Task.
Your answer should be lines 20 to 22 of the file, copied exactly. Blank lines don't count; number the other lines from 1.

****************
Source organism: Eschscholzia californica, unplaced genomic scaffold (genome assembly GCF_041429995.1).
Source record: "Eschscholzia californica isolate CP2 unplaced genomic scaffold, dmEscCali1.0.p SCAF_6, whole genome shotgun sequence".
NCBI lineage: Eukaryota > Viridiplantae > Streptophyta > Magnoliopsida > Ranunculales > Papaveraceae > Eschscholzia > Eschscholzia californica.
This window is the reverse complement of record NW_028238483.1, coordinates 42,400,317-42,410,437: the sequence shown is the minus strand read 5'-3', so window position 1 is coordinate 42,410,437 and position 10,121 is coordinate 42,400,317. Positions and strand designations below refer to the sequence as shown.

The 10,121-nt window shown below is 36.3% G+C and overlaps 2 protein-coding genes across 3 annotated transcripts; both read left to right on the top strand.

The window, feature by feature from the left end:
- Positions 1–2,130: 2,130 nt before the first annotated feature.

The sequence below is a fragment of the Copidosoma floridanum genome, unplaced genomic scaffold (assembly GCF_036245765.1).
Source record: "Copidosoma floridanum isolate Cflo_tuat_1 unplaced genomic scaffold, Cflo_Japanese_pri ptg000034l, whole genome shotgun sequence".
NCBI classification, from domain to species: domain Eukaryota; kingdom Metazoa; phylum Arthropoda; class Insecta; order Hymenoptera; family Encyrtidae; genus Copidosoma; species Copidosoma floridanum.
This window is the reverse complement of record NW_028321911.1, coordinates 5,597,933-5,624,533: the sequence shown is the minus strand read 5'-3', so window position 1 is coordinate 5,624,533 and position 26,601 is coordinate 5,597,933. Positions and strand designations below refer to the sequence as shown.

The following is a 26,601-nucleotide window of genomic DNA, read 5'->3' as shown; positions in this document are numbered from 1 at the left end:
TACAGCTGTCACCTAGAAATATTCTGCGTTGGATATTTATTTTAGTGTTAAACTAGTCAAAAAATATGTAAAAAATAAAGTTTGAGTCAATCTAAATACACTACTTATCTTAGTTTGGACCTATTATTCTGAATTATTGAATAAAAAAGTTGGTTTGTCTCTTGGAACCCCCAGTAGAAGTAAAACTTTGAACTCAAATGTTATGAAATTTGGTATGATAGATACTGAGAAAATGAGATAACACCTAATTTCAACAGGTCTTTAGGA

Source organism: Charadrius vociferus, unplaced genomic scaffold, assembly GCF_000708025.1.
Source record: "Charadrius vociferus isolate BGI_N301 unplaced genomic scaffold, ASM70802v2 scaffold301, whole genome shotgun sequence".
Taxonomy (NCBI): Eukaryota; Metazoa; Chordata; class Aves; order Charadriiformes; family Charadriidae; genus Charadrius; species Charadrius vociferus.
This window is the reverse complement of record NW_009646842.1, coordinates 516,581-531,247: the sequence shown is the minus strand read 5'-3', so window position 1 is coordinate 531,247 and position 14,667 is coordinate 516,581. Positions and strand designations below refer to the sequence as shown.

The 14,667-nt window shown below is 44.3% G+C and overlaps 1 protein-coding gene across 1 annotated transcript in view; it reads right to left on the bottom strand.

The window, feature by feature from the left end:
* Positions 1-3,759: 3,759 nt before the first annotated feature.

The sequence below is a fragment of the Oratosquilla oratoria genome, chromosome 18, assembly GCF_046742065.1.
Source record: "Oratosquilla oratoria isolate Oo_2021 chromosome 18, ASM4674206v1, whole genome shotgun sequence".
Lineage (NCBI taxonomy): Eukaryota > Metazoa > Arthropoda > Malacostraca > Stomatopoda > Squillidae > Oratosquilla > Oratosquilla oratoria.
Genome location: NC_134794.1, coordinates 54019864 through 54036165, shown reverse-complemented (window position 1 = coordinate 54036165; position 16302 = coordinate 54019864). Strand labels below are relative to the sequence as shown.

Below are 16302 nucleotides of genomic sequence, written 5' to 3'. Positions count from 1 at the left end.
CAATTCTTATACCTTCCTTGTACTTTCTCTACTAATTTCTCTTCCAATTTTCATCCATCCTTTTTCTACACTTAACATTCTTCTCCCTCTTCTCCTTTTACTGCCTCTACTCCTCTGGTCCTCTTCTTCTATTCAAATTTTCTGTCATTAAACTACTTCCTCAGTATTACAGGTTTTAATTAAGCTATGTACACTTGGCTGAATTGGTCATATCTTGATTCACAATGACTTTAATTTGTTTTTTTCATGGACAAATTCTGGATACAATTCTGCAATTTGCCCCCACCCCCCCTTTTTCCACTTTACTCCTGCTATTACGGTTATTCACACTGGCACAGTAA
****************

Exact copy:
* Positions 1-3,759: 3,759 nt before the first annotated feature.

The sequence below is a fragment of the Oratosquilla oratoria genome, chromosome 18, assembly GCF_046742065.1.
Source record: "Oratosquilla oratoria isolate Oo_2021 chromosome 18, ASM4674206v1, whole genome shotgun sequence".